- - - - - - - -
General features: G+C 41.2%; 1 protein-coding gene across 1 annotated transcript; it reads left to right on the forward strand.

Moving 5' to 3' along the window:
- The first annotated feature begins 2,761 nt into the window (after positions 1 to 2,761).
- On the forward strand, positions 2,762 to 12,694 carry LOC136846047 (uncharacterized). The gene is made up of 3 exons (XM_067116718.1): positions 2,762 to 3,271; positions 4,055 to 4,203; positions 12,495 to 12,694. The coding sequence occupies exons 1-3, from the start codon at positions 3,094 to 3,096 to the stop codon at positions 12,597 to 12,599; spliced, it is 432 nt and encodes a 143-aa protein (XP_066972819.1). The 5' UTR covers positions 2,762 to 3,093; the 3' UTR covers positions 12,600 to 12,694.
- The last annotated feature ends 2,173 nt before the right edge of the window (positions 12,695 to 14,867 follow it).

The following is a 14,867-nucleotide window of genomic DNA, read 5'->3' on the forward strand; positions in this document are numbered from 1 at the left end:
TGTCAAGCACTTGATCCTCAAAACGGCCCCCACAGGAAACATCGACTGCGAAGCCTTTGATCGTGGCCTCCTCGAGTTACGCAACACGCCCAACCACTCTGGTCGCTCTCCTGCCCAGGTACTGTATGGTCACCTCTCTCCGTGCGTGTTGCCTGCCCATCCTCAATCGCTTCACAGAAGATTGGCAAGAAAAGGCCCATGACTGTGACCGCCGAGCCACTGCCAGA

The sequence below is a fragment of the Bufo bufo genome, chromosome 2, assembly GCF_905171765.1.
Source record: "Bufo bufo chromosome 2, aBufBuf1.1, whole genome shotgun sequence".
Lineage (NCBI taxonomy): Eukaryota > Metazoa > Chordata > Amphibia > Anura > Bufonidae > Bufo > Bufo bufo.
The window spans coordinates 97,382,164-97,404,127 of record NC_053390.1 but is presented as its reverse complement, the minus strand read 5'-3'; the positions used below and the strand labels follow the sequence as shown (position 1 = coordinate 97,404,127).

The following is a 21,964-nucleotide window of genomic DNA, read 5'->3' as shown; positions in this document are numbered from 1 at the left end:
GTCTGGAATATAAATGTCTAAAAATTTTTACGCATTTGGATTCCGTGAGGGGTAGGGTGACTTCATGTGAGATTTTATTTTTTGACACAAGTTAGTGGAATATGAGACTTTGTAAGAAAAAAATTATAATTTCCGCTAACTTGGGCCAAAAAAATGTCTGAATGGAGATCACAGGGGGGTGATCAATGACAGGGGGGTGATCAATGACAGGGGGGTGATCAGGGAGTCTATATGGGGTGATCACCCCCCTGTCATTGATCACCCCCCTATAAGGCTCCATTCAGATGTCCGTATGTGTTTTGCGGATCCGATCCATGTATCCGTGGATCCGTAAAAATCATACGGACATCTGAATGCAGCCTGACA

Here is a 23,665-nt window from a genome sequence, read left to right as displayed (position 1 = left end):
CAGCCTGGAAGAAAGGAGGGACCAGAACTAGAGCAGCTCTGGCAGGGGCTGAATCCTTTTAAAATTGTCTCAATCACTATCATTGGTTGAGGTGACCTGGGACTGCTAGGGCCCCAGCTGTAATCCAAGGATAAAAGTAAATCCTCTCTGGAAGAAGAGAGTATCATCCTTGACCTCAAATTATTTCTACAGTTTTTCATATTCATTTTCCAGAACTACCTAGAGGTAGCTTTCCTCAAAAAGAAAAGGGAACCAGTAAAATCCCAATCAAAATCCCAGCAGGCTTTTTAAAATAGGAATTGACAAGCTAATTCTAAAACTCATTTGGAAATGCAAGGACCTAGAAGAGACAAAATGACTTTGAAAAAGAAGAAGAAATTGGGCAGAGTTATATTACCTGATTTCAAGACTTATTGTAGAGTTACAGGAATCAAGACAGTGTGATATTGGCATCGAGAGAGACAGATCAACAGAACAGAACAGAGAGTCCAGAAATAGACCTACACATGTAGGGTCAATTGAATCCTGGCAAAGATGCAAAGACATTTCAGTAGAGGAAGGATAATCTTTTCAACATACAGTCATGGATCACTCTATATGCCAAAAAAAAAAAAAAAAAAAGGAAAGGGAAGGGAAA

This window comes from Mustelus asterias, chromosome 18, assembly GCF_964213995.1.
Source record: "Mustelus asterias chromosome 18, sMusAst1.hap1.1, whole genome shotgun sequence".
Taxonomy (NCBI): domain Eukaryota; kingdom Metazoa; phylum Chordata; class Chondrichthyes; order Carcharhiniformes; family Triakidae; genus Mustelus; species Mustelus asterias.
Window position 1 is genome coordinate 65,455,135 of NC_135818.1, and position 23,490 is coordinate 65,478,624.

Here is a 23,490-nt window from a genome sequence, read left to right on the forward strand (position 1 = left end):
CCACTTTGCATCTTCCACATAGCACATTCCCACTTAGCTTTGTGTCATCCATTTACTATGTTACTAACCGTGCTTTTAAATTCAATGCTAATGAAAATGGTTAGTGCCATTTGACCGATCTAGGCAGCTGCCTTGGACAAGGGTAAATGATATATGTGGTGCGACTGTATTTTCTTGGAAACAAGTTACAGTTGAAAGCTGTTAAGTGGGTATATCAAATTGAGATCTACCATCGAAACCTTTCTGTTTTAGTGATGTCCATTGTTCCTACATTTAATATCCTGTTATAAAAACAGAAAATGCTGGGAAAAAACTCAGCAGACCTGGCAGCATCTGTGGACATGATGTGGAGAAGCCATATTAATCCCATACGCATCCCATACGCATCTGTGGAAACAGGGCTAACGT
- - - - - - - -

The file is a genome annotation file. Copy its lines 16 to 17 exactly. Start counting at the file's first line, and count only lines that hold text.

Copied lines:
This window comes from Mustelus asterias, chromosome 18, assembly GCF_964213995.1.
Source record: "Mustelus asterias chromosome 18, sMusAst1.hap1.1, whole genome shotgun sequence".